7 Common Rosacea Triggers, and Easy Solutions to Avoid Flare-Ups
Disclaimer: The information contained on this site is general in nature and for informational purposes. It is not meant to substitute for the advice... read more
Disclaimer: The information contained on this site is general in nature and for informational purposes. It is not meant to substitute for the advice provided by your own physician or other medical professional. None of the statements on this site are a recommendation as to how to treat any particular disease or health-related condition. If you suspect you have a disease or health-related condition of any kind, you should contact your health care professional immediately. Please read all product packaging carefully and consult with a healthcare professional before starting any diet, exercise, supplementation or medication program. Cosmetic products have not been evaluated by the Food and Drug Administration and are not intended to diagnose, treat, cure, or prevent disease. read less
In this article, you’ll find common rosacea triggers as well as ways and solutions to help you to adopt coping techniques that will help keep your skin clear.
7 Rosacea Triggers & Solutions
Think protecting yourself from triggers is too hard and takes too much time? Not true—check out this list for our tips.
- Sun. By far the most common trigger for rosacea symptoms, the sun should be considered enemy number-one when it comes to your skin. Best solution: An umbrella. Sunscreen is great too, but you need something that will block the rays even if you sweat, or even if you forget to reapply at two hours. Recent studies have indicated that umbrellas will block over three-quarters of damaging UV rays, with black-colored ones blocking over 90 percent. Get used to taking one with you wherever you go, and you’ll never have to flush from the sun again.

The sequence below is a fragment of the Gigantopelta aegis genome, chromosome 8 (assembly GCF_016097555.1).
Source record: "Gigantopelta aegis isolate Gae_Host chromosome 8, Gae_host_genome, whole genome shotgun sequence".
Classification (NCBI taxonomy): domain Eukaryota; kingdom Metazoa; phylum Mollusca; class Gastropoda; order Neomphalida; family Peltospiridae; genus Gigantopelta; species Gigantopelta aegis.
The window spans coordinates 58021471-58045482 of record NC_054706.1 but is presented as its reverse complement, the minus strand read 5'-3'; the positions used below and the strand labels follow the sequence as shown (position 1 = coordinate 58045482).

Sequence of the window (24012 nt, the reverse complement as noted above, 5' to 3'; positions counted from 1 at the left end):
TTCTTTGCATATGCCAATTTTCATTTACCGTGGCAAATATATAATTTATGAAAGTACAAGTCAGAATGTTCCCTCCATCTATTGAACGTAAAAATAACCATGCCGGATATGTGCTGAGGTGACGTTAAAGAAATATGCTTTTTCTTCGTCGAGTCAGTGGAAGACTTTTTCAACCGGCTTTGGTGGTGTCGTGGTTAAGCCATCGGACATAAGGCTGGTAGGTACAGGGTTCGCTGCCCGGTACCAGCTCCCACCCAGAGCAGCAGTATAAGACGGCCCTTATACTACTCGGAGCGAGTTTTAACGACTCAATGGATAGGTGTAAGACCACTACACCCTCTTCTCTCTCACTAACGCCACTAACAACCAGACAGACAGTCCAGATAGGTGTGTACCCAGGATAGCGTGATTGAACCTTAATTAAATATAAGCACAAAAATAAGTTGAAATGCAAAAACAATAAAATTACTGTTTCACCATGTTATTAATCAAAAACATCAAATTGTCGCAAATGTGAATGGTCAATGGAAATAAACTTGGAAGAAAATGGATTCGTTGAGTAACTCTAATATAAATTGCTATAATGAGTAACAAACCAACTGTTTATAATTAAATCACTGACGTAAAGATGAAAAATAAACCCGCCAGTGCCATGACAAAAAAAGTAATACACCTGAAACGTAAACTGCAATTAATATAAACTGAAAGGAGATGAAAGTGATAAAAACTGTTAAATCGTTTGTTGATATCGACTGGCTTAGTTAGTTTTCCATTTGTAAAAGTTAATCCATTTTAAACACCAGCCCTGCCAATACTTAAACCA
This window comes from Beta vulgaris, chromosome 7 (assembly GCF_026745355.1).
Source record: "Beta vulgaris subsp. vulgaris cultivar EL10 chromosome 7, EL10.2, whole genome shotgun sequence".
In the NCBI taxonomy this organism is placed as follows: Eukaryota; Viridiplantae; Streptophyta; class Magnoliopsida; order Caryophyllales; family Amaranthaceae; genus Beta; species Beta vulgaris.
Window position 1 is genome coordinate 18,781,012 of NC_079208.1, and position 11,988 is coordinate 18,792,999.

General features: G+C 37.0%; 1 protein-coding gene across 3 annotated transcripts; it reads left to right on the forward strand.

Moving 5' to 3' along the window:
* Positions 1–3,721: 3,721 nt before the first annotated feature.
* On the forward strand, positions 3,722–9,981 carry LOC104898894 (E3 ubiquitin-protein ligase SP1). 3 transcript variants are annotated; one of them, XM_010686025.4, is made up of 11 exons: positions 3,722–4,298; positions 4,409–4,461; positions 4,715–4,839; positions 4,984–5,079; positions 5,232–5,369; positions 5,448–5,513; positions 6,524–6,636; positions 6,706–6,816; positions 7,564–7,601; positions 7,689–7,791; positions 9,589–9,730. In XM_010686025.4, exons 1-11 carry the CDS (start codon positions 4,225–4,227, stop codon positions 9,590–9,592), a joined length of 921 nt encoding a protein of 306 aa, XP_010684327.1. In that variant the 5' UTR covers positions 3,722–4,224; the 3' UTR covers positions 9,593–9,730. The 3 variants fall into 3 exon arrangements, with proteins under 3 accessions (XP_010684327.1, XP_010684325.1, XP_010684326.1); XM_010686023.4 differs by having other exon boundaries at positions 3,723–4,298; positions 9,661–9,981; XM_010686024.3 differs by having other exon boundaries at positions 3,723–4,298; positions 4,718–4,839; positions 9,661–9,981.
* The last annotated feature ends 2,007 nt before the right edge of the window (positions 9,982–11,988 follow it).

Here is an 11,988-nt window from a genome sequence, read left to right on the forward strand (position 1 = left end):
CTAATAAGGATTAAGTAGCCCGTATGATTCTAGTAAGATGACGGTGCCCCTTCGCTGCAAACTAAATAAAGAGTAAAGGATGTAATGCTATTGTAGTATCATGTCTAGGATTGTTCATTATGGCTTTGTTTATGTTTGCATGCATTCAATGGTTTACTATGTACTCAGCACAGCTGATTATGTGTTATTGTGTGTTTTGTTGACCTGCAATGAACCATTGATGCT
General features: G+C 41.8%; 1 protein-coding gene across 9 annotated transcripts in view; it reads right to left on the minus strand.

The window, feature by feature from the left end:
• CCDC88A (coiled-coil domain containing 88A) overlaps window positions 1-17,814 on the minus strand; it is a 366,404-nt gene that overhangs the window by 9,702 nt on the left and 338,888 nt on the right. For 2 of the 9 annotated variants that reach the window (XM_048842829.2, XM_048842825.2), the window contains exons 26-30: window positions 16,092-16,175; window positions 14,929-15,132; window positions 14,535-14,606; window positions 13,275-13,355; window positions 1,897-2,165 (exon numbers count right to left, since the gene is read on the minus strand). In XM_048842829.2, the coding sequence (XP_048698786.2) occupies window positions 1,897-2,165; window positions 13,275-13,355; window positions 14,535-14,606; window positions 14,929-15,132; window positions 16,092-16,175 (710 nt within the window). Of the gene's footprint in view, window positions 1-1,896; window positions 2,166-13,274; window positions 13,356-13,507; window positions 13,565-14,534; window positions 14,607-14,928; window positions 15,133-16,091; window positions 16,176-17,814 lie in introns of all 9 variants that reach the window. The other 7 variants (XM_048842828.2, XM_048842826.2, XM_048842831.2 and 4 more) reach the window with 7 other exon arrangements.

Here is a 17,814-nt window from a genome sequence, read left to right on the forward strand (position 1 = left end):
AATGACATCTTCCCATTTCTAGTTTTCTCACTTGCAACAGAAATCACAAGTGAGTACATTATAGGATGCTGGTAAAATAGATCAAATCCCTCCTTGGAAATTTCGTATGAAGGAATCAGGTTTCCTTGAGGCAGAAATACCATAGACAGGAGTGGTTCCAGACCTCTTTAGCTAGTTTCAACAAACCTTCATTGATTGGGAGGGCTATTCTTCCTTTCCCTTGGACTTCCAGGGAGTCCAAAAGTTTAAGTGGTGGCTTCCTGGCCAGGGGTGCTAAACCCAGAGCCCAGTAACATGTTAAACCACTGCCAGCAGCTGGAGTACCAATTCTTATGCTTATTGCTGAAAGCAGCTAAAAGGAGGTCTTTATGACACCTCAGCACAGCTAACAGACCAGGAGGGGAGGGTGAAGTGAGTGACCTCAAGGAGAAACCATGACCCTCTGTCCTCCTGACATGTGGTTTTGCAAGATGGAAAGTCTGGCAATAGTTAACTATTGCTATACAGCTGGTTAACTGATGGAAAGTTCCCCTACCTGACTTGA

- Stress. The second most common trigger, according to a Rosacea Society survey, stress can quickly ruin all your efforts for clear skin. Best solution: Tapping. It’s easy, it costs you nothing, and you can do it anytime, anywhere. You simply tap certain energy points while speaking statements about your feelings at the moment. Similar to acupuncture without the needles, it creates amazing results. Read more at Renegade Health.
- Hot weather. Another common trigger, the heat can get you flushing in a hurry. But if you’re in a humid climate, outside with your family, or enjoying a day at the beach, how do you cool down before your cheeks look like cherries? Best solution: Drink ice water. Staying cool on the inside helps your skin stay cool, too. Keep sipping it to keep your temperature down.
- Wind. Wind stresses skin, drying it out and assaulting it with dirt particles and other environmental pollutants. Many rosacea sufferers are easily wind-burned, particularly in the winter. Best solution: Scarves. You can wear them any time of year, and pull them clear up underneath your eyes for as long as you’re outside. Plus, there are so many styles and materials these days, you can make a real fashion statement with them!
- Vigorous exercise. A good workout is great for your body, but may not be so good for your skin. About half of rosacea sufferers will flush after a work out. Best solution: Break it up. You can get the same health benefits from short bursts of vigorous activity as long ones. In fact, some studies have shown this method to be more effective for weight loss and cardiovascular health. Try 5-10 minutes of cycling, for instance, where you burn it as hard as you can every other minute. Check your skin and adjust for your personal reactions.
- Alcohol. About 50 percent of those with rosacea will flush after drinking alcohol. Best solution: Avoid it, or try non-alcoholic cocktails.
- Skin care products. Over 40 percent of individuals struggling with skin redness and inflammation experience reactions to certain skin care products. Best solution: Avoid harsh chemicals. Choose only natural-based products with real ingredients that you can pronounce that don’t make your flare ups worse.
Do you have other tips for avoiding flare-ups? Please share them with our readers!